In Pol Pot Time
- Extraordinary Chambers in the Courts of Cambodia Special Reports 1-15
- BuyThe Lost Executioner: The Story of Comrade Duch and the Khmer Rouge by Nic Dunlop
Bloomsbury, 352 pp, £8.99, May 2009, ISBN 978 1 4088 0401 8
Cambodia, now 15 years removed from civil war, remains a shattered country. Poverty is on a par with many failed African states, there is widespread malnourishment, and at night packs of beggars, many maimed from the war, gather outside restaurants and bars to plead for small change. These things don’t happen in neighbouring Vietnam or Thailand.
Not that you’d ever know about the desperation from the buffet at Le Méridien, a flash hotel near the tourist site of Angkor, where I attended a conference on Cambodian development. After one session I had an espresso with a senior official from the Ministry of Economy and Finance. Fluent in all the buzzwords of development and briefed on the latest economic reports in the Financial Times, he wore a well-tailored suit and a pink tie. Yet for all his education and style, he seemed to think himself almost as powerless as the crowds of beggars outside the hotel gates. ‘What can we do?’ he asked. ‘We don’t have any chance.’
Last winter, in a converted military barracks outside Phnom Penh, the first real trial began of those who masterminded the genocide of 1975-79. Coming 30 years after the fall of the Khmer Rouge, the trial may seem a bit late. The five Khmer Rouge suspects facing charges of crimes against humanity and war crimes – the former president, Khieu Samphan; the deputy secretary of the Communist Party of Kampuchea, Nuon Chea; the prison camp commander Kaing Guek Eav; and the deputy prime minister, Ieng Sary, and his wife, Ieng Thirith, the minister for social affairs and action – are old and frail. Even if found guilty, they might not live long enough to serve any sentence.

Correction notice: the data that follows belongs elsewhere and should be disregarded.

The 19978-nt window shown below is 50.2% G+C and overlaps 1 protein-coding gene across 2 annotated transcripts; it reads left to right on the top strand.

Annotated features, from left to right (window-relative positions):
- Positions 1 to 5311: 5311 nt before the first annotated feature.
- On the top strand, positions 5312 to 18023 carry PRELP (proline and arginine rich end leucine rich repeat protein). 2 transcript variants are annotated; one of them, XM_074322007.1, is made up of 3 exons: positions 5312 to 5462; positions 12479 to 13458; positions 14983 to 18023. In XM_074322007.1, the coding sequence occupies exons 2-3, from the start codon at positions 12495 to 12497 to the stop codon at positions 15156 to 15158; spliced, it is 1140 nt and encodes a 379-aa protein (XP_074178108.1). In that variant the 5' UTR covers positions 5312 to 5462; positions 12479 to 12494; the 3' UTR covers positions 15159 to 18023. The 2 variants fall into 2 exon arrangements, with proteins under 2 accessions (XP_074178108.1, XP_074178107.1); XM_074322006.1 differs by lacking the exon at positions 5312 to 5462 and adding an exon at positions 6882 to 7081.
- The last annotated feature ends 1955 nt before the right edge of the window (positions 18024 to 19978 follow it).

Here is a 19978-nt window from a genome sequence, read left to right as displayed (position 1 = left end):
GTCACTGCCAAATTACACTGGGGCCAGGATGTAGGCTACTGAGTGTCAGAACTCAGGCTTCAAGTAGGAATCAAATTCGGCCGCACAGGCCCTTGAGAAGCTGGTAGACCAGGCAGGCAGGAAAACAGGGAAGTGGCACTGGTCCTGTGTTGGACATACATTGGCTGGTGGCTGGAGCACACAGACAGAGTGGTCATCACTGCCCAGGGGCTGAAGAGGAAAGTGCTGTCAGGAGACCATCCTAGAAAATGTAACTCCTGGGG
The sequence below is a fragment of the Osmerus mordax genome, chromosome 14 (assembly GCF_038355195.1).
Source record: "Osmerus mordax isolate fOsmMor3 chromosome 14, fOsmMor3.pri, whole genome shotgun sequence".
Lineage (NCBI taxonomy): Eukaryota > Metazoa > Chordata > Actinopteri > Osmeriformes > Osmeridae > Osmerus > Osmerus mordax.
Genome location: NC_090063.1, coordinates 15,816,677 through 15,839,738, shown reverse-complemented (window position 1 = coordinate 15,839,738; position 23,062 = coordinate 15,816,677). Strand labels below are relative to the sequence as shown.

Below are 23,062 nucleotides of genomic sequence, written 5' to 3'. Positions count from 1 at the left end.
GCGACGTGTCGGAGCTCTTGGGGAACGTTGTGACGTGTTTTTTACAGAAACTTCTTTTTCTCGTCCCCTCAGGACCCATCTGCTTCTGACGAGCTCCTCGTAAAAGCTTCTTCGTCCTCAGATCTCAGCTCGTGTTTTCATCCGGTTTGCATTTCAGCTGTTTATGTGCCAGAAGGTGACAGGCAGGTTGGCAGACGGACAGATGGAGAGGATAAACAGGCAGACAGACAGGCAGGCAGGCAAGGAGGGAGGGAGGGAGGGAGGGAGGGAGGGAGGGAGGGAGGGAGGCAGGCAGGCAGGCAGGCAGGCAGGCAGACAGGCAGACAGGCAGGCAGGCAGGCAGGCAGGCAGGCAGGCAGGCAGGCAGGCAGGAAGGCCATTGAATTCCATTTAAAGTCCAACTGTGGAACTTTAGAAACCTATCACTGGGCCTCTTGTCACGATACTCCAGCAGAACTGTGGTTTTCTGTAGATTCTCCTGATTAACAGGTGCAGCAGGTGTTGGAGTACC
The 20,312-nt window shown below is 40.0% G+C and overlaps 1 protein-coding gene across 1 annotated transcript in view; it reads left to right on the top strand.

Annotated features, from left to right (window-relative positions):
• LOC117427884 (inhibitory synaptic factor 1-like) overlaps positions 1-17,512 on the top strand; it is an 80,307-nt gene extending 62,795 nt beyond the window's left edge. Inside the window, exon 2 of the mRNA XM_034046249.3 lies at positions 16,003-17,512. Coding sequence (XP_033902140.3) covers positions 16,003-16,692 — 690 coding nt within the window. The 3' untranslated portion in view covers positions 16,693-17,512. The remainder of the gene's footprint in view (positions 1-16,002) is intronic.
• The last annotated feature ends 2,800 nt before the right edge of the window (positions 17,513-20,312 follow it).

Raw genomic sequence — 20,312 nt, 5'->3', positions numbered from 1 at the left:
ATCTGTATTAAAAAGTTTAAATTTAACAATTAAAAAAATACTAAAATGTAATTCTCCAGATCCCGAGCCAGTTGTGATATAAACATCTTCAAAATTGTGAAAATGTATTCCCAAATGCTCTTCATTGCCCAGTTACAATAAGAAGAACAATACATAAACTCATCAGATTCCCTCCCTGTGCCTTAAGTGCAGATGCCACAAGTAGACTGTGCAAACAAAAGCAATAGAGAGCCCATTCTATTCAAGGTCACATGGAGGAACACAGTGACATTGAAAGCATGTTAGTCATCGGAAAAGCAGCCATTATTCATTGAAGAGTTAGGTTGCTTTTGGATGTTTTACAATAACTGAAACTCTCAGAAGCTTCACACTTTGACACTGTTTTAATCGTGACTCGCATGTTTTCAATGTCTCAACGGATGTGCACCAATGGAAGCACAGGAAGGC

And yet the tribunal, presided over by an unwieldy hybrid of Cambodian and United Nations judges, has real resonance in Cambodia today. It won’t produce the kind of catharsis predicted by most of the Western media: it’s far too late for that. Cambodia hasn’t attempted either a programme akin to denazification or the kind of village-level reconciliation process which has helped bring about a degree of calm and normality in Rwanda. But the tribunal, even if potentially compromised by its links to the current Cambodian government, might be able to show a younger generation of Cambodians, who know little about what they call ‘Pol Pot time’, exactly how the Khmer Rouge dominated and destroyed a society. (At the time, its leadership maintained such strict secrecy that most Cambodians had no idea who was running the country or ordering the massacres.) And it might at least produce clues to Cambodia’s future, and help explain why this traumatised nation, surrounded by the tiger economies, continues to struggle, with even its own senior officials convinced they are powerless to control their own destiny.
The Khmer Rouge held power for only four years, but during that time they killed as many as 1.7 million Cambodians, more than a fifth of the country’s population. The usual method was simple and effective – cadres bashed in their victims’ skulls and then pushed the bodies into mass graves – yet because the senior leadership maintained an organisational structure more secretive than that of the Nazis, scholars still struggle to explain who Pol Pot was, what drove him to this madness, and how Cambodian society allowed itself to be consumed. Even the best biography of the Khmer Rouge’s Brother Number One, Philip Short’s Pol Pot: The History of a Nightmare (2005), leaves one unsure of the leader’s motivations. Pol Pot, who died in the jungle in 1998 and was quickly cremated, left few writings of substance, no clues as to how he developed the most hardline Maoist ideology in history, or came up with the mechanics of nationwide purges.
Sadly, it’s unlikely the tribunal will provide much of an answer, so narrow is its scope. Though the five individuals are accused of monstrous crimes, hundreds if not thousands of other senior Khmer Rouge figures are still free. And the trial focuses only on the years 1975-79 themselves; the American bombing of Cambodia, beginning in 1969, which devastated the countryside and created the instability that helped the Khmer Rouge seize power, is not mentioned. When the foreign co-prosecutor, Robert Petit, a Canadian, suggested bringing more individuals to trial, his Cambodian co-prosecutor reportedly blocked him. In June Petit announced that he was resigning for ‘personal reasons’, but officials who follow the proceedings closely believe he was enormously frustrated by his limited mandate.
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